“… we believe that state actors have developed cyberweapons to cripple infrastructure targets in ways tantamount to kinetic assaults. Some of these weapons could potentially destroy hardware as well as data and software.”
This was the report General Keith Alexander, head of the U.S. Cyber Command, told Congress last Wednesday according to the Washington Times.
Stuxnet has really shaken the cyber war experts with it’s innate ability to modify and actually destroy physical hardware. Unfortunately this seems to have not gone unnoticed by all the nations that are involved and creating offensive cyber weapons.
Countries are actively searching out and recruiting the necessary talent to create such weapons. Iran is willing to pay up to $10,000 per month for computer hackers. And the thing is, the individual recruits may not even know what they are working on:
“Computer experts working on piecemeal projects wouldn’t even necessarily know they were working on a government cyberattack plan, according to Mohsen Sazegara, another former member of the Iranian Revolutionary Guard, who now lives in the Washington, D.C., area. “It’s a process.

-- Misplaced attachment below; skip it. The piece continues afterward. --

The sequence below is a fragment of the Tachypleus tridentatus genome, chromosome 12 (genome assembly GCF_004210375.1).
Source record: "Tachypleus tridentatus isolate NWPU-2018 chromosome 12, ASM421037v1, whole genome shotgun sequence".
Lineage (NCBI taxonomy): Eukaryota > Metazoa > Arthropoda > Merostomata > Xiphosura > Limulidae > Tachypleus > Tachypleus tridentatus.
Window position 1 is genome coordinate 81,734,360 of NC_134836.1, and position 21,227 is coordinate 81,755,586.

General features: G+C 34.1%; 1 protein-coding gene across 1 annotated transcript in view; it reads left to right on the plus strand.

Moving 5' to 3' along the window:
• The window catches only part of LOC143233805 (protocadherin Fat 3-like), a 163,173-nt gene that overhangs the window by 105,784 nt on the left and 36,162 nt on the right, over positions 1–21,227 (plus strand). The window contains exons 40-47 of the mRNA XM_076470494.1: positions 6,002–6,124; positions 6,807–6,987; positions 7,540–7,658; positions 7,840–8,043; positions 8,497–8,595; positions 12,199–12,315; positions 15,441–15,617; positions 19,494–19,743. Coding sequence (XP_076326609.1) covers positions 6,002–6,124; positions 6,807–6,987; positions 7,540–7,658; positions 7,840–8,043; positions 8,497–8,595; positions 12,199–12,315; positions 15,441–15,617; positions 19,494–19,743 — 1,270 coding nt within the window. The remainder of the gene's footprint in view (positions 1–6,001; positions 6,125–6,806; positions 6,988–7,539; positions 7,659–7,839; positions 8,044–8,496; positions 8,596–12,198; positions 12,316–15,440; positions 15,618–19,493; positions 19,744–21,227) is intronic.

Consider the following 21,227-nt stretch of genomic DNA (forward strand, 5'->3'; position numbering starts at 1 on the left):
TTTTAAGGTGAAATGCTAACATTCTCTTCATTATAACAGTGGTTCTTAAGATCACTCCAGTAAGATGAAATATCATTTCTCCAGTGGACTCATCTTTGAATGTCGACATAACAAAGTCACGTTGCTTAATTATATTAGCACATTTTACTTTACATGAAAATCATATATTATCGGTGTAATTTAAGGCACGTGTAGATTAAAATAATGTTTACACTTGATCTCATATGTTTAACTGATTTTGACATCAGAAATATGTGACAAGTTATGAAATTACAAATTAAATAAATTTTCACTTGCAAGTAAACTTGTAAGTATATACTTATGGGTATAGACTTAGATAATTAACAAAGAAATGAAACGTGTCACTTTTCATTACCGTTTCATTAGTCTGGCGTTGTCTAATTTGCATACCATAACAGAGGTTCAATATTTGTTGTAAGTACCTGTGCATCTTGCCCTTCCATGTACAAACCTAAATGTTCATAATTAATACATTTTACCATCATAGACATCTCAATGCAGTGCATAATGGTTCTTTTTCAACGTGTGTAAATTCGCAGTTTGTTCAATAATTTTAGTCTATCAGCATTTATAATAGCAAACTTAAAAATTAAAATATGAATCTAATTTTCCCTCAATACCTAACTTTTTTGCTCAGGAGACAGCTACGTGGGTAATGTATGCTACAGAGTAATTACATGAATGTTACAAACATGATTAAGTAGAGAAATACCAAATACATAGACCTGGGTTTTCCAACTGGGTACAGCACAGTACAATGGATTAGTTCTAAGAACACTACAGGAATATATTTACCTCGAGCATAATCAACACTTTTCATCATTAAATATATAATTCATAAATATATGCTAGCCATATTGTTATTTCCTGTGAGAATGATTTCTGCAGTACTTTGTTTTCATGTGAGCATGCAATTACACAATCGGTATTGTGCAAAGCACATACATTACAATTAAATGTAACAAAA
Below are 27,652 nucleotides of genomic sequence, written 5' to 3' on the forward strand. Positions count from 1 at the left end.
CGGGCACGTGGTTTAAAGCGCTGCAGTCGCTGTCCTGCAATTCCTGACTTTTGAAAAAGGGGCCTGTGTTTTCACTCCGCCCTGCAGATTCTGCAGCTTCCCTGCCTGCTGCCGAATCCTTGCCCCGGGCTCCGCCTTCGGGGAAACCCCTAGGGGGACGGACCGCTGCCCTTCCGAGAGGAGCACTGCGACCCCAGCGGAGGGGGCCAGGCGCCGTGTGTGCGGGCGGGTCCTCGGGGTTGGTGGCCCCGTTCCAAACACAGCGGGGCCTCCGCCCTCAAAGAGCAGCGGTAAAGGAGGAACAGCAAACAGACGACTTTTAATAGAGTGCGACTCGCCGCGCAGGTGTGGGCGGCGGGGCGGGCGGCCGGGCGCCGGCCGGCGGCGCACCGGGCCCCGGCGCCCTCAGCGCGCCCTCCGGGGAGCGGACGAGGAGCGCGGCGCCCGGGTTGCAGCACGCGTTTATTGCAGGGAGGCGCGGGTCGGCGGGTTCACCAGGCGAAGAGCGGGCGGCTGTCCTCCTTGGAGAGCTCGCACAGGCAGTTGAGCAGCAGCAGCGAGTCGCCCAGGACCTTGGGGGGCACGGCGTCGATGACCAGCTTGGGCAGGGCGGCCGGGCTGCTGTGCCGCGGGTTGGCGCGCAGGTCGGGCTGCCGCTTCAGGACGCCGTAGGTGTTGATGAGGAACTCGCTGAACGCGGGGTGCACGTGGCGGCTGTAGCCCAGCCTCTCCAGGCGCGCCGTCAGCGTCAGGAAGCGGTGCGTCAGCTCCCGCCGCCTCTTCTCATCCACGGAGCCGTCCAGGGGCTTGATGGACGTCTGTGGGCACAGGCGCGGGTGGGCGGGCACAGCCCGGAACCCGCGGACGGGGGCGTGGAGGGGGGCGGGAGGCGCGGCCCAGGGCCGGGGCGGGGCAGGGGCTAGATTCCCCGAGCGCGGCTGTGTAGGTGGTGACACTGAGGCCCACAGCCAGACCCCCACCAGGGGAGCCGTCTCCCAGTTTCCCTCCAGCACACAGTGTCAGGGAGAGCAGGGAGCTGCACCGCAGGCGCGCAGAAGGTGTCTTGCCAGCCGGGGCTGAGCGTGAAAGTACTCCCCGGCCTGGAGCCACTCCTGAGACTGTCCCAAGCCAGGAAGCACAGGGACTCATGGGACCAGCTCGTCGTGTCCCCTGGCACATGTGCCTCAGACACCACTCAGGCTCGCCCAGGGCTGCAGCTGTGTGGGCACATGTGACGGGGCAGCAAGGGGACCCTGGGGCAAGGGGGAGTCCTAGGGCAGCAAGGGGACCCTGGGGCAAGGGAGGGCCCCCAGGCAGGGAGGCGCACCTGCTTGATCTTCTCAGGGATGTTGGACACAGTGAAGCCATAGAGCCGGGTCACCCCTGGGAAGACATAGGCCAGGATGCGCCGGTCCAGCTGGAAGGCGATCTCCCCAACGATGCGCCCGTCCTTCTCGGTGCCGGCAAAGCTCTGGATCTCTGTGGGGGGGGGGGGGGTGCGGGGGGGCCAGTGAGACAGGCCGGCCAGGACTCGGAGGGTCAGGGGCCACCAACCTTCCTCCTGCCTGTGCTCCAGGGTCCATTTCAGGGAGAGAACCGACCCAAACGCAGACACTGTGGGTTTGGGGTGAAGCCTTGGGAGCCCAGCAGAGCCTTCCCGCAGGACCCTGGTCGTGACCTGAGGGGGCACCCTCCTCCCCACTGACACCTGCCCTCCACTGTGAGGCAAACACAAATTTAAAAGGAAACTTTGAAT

They write complicated programs and divide and subdivide the work in such a way that even a highly qualified person might not know the end results. So they (the regime) can recruit many people who would not know that the end result of their work might be a computer worm.”
This process sounds very much like the plot of the 2007 “Live free or Die Hard” movie with Bruce Willis and “I’m a Mac” actor Justin Long. Where individual hacker’s programs are created separately, then brought together to create an attack that shuts down American infrastructure.
And if General Alexander belief that state actors have already created “kinetic” cyber weapons, then we will be facing much more sophisticated attacks than the Iranian Cyber Army’s defacement of the “Voice of America news service” website.